Concept

Linux distribution

Summary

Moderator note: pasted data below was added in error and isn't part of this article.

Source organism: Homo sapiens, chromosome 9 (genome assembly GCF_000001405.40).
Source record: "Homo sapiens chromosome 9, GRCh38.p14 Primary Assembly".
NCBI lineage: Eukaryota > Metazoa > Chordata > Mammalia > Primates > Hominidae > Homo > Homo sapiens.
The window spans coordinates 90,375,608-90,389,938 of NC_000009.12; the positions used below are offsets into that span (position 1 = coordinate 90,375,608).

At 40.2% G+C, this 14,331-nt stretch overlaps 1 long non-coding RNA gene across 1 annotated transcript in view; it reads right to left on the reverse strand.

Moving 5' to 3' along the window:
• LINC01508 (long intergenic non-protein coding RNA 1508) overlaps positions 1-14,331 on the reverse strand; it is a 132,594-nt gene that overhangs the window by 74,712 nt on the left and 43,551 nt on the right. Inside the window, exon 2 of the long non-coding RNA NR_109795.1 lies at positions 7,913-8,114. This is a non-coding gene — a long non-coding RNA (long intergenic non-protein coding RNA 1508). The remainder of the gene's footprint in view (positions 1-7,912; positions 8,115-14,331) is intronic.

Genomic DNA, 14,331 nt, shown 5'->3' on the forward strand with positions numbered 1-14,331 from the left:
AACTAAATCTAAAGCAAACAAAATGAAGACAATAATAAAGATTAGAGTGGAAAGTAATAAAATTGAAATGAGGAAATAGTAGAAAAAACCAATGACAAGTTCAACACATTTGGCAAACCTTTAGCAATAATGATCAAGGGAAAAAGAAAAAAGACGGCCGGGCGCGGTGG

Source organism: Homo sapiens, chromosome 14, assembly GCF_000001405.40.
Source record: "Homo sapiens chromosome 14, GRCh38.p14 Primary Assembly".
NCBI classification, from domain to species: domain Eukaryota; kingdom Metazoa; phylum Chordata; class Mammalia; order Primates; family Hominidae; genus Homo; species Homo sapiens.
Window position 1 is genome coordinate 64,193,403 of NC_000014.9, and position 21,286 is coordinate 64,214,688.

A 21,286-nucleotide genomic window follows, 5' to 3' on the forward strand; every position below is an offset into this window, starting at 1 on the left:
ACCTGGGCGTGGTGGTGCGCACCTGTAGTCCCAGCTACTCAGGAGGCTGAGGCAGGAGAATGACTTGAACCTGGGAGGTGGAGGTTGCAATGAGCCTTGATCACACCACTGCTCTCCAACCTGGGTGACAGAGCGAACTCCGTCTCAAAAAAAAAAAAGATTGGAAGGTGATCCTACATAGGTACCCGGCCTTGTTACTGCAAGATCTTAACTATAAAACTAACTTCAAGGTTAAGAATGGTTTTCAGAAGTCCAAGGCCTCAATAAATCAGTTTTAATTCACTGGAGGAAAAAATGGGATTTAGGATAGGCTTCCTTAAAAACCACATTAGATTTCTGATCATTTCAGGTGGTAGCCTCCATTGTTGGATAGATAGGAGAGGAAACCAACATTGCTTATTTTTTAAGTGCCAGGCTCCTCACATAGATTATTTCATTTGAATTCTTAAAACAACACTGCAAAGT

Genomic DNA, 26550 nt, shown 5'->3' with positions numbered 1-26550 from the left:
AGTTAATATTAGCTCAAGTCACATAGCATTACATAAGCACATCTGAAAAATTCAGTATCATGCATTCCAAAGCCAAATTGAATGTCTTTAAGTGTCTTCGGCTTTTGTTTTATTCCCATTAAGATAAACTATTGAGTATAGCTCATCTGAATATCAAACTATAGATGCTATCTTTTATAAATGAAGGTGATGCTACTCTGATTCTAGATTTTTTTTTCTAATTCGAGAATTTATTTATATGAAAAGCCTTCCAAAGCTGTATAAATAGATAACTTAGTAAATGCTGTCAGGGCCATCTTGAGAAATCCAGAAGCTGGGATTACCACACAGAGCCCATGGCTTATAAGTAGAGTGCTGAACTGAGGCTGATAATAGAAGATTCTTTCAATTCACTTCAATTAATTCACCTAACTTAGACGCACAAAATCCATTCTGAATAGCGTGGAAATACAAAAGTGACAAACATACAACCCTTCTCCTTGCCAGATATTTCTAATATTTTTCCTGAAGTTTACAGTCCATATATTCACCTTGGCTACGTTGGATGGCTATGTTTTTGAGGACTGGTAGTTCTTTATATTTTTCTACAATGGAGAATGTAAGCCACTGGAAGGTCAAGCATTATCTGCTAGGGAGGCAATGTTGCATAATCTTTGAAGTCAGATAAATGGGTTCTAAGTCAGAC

A Linux distribution (often abbreviated as distro) is an operating system made from a software collection that includes the Linux kernel, and often a package management system. Linux users usually obtain their operating system by downloading one of the Linux distributions, which are available for a wide variety of systems ranging from embedded devices (for example, OpenWrt) and personal computers (for example, Linux Mint) to powerful supercomputers (for example, Rocks Cluster Distribution). A typical Linux distribution comprises a (usually modified) Linux kernel, an init system (such as systemd, OpenRC, or runit), GNU tools and libraries, documentation, and many other software (such as IP network configuration utilities and the getty TTY setup program, among others). Optionally, to provide a desktop experience (most commonly the Mesa userspace graphics drivers) a display server (the most common being the X.org Server, or, more recently, a Wayland compositor such as Sway, KDE's KWin,
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